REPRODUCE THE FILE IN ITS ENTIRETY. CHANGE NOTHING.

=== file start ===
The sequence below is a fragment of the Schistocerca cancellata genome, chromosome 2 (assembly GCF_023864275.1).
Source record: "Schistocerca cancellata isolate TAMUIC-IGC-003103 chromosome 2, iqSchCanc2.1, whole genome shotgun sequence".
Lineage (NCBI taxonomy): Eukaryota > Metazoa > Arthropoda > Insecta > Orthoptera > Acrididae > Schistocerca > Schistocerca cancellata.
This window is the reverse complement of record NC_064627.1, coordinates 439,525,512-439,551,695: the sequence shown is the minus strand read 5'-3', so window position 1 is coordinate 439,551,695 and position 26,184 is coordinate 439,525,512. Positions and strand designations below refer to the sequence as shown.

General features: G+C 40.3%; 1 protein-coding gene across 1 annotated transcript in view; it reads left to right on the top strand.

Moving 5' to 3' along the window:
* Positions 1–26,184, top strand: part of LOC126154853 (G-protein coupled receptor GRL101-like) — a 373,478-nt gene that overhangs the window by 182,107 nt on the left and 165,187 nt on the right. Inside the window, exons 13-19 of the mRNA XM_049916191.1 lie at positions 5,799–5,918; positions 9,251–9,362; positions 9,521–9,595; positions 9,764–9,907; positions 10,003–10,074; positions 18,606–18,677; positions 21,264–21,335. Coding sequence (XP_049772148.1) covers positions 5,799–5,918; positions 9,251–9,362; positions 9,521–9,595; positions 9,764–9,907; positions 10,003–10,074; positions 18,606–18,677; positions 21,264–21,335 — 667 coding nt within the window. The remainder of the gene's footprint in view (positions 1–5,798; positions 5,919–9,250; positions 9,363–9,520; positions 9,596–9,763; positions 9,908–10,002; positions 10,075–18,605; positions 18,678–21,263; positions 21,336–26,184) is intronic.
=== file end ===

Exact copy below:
The sequence below is a fragment of the Schistocerca cancellata genome, chromosome 2 (assembly GCF_023864275.1).
Source record: "Schistocerca cancellata isolate TAMUIC-IGC-003103 chromosome 2, iqSchCanc2.1, whole genome shotgun sequence".
Lineage (NCBI taxonomy): Eukaryota > Metazoa > Arthropoda > Insecta > Orthoptera > Acrididae > Schistocerca > Schistocerca cancellata.
This window is the reverse complement of record NC_064627.1, coordinates 439,525,512-439,551,695: the sequence shown is the minus strand read 5'-3', so window position 1 is coordinate 439,551,695 and position 26,184 is coordinate 439,525,512. Positions and strand designations below refer to the sequence as shown.

General features: G+C 40.3%; 1 protein-coding gene across 1 annotated transcript in view; it reads left to right on the top strand.

Moving 5' to 3' along the window:
* Positions 1–26,184, top strand: part of LOC126154853 (G-protein coupled receptor GRL101-like) — a 373,478-nt gene that overhangs the window by 182,107 nt on the left and 165,187 nt on the right. Inside the window, exons 13-19 of the mRNA XM_049916191.1 lie at positions 5,799–5,918; positions 9,251–9,362; positions 9,521–9,595; positions 9,764–9,907; positions 10,003–10,074; positions 18,606–18,677; positions 21,264–21,335. Coding sequence (XP_049772148.1) covers positions 5,799–5,918; positions 9,251–9,362; positions 9,521–9,595; positions 9,764–9,907; positions 10,003–10,074; positions 18,606–18,677; positions 21,264–21,335 — 667 coding nt within the window. The remainder of the gene's footprint in view (positions 1–5,798; positions 5,919–9,250; positions 9,363–9,520; positions 9,596–9,763; positions 9,908–10,002; positions 10,075–18,605; positions 18,678–21,263; positions 21,336–26,184) is intronic.